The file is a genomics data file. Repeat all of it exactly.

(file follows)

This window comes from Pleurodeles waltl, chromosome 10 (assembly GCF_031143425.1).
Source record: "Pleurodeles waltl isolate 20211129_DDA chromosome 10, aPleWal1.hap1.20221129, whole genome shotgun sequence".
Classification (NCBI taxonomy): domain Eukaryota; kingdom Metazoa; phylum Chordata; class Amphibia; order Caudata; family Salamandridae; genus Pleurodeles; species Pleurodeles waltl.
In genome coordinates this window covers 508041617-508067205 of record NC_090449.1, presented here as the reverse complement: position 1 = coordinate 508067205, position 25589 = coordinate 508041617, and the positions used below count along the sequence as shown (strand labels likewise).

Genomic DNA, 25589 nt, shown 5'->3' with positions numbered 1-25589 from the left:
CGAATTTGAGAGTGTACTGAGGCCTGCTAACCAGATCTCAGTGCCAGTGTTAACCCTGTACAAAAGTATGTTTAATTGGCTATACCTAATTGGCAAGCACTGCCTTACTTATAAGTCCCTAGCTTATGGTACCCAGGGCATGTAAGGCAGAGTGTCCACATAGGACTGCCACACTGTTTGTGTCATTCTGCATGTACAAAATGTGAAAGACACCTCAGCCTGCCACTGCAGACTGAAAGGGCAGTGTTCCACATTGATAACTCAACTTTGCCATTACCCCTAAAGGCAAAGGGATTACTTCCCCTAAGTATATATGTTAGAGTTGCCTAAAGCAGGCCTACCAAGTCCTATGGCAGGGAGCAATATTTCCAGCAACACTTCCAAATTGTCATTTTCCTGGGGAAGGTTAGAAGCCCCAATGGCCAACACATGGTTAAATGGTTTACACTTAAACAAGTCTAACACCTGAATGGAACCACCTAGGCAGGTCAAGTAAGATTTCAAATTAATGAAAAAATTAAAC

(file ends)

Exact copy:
This window comes from Pleurodeles waltl, chromosome 10 (assembly GCF_031143425.1).
Source record: "Pleurodeles waltl isolate 20211129_DDA chromosome 10, aPleWal1.hap1.20221129, whole genome shotgun sequence".
Classification (NCBI taxonomy): domain Eukaryota; kingdom Metazoa; phylum Chordata; class Amphibia; order Caudata; family Salamandridae; genus Pleurodeles; species Pleurodeles waltl.
In genome coordinates this window covers 508041617-508067205 of record NC_090449.1, presented here as the reverse complement: position 1 = coordinate 508067205, position 25589 = coordinate 508041617, and the positions used below count along the sequence as shown (strand labels likewise).

Genomic DNA, 25589 nt, shown 5'->3' with positions numbered 1-25589 from the left:
CGAATTTGAGAGTGTACTGAGGCCTGCTAACCAGATCTCAGTGCCAGTGTTAACCCTGTACAAAAGTATGTTTAATTGGCTATACCTAATTGGCAAGCACTGCCTTACTTATAAGTCCCTAGCTTATGGTACCCAGGGCATGTAAGGCAGAGTGTCCACATAGGACTGCCACACTGTTTGTGTCATTCTGCATGTACAAAATGTGAAAGACACCTCAGCCTGCCACTGCAGACTGAAAGGGCAGTGTTCCACATTGATAACTCAACTTTGCCATTACCCCTAAAGGCAAAGGGATTACTTCCCCTAAGTATATATGTTAGAGTTGCCTAAAGCAGGCCTACCAAGTCCTATGGCAGGGAGCAATATTTCCAGCAACACTTCCAAATTGTCATTTTCCTGGGGAAGGTTAGAAGCCCCAATGGCCAACACATGGTTAAATGGTTTACACTTAAACAAGTCTAACACCTGAATGGAACCACCTAGGCAGGTCAAGTAAGATTTCAAATTAATGAAAAAATTAAAC